There has been a recent trend in which companies are increasingly taking advantage of the developments made in technology and software. In particular, ‘chatbots’ have been implemented by many industries to automate business processes, or serve as an interface for customers to provide additional support during the buyer’s journey.
A chatbot is a software that engages in conversation through auditory or textual methods. These programmes are designed to convincingly simulate a conversational partner which mirrors human behaviour.
Chatbots are primarily used to automate many tasks that would normally be carried out manually by a user. An example of a successful Chatbot is Microsoft’s ‘Xiaoice’ which functions on China’s micro-blogging platform, Weibo.
These chatbots are able to complete tasks such as making dinner reservations, organising your calendar and fetching information for the user on command. In particular, Microsoft’s ‘Xiaoice’ has its own compelling personality and sense of ‘intelligence’ through systematically mining the Chinese internet for conversations.
Although the chatbot is a somewhat premature innovation, the possibilities are endless, and it is surprising to see the many ways in which we interact with them on a day to day basis.
Below are a few examples of different industries implementing ‘chatbots’ to successfully improve their business model:
E-Commerce and Retail
Coined ‘Conversational Commerce,’ by Dan Miller, chatbots used in e-commerce and retail can simplify and broaden the user experience for customers. Studies by Google have shown that consumers are using their phones more and more in-store to help them inform their purchase. Therefore, online and in-store retailers have capitalised on this process through introducing chatbots.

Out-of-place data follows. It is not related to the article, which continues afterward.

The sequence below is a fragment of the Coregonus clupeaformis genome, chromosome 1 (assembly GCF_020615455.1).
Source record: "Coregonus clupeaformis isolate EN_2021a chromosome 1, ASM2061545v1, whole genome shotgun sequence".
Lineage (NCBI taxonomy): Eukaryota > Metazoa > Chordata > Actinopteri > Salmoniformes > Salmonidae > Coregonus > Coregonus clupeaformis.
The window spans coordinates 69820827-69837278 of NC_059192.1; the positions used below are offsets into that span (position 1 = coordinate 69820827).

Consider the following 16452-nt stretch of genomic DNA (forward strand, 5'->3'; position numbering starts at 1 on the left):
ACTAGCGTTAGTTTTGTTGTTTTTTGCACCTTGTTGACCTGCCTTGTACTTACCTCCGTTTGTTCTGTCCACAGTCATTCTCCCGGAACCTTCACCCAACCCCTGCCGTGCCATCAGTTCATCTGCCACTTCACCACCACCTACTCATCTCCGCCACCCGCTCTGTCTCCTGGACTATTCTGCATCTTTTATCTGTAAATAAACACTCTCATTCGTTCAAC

One of the most successful companies to truly capture the benefits of the chatbot is Uber’s integration into Facebook Messenger in 2015.
This integration allows customers to sign up with one tap, and request a ride without leaving the messenger application once. Not only does the chatbot provide the user with frequent ride status updates, but it stores receipts and details for the customer’s future reference.
Chatbots have gained arguably the most success in online and in-store retail as they have been able to improve the user experience in many ways:
- Provide customers with personalised assistance and enhance customer service
- Offers promotions based on location
- Process orders – sharing product/order updates
- Encourage and enable discovery
- Provide product recommendations
The entertainment industry has also cashed in on this trend, using automated chatbots to mirror well-known and loved film characters. Paramount Pictures used a promotional bot to chat with fans on Skype, whilst portraying Star Trek’s popular character, Spock.
Google’s forthcoming Chatbot will integrate with the user’s phone messaging system. Whilst messaging, the chatbot is able to find dinner reservations, organise schedules and can offer auto-responses which allows the user to reply with a single tap. Over time, the system will be able to learn to offer the responses best suited to the user.
The UK's National Health Service (NHS) recently installed a chatbot on the 111 non-emergency help-line. Already trialled in North London, 1.2 million residents are now able to opt for a chatbot opposed to speak to an operator.